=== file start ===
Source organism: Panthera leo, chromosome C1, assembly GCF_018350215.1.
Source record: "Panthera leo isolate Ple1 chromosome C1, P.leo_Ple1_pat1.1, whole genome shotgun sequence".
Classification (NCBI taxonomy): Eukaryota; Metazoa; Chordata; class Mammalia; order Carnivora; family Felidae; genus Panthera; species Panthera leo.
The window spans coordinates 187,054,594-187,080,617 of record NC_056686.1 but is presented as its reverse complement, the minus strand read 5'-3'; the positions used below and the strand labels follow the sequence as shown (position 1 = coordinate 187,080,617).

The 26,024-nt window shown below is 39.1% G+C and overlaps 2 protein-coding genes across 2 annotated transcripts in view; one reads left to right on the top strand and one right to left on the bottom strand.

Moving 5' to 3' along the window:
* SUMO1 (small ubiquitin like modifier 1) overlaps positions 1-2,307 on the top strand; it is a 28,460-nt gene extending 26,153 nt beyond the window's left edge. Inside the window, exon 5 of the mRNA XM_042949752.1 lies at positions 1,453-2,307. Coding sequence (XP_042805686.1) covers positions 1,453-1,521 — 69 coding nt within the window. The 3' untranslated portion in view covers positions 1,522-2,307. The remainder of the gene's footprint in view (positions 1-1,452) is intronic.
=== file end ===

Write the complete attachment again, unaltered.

Source organism: Panthera leo, chromosome C1, assembly GCF_018350215.1.
Source record: "Panthera leo isolate Ple1 chromosome C1, P.leo_Ple1_pat1.1, whole genome shotgun sequence".
Classification (NCBI taxonomy): Eukaryota; Metazoa; Chordata; class Mammalia; order Carnivora; family Felidae; genus Panthera; species Panthera leo.
The window spans coordinates 187,054,594-187,080,617 of record NC_056686.1 but is presented as its reverse complement, the minus strand read 5'-3'; the positions used below and the strand labels follow the sequence as shown (position 1 = coordinate 187,080,617).

The 26,024-nt window shown below is 39.1% G+C and overlaps 2 protein-coding genes across 2 annotated transcripts in view; one reads left to right on the top strand and one right to left on the bottom strand.

Moving 5' to 3' along the window:
* SUMO1 (small ubiquitin like modifier 1) overlaps positions 1-2,307 on the top strand; it is a 28,460-nt gene extending 26,153 nt beyond the window's left edge. Inside the window, exon 5 of the mRNA XM_042949752.1 lies at positions 1,453-2,307. Coding sequence (XP_042805686.1) covers positions 1,453-1,521 — 69 coding nt within the window. The 3' untranslated portion in view covers positions 1,522-2,307. The remainder of the gene's footprint in view (positions 1-1,452) is intronic.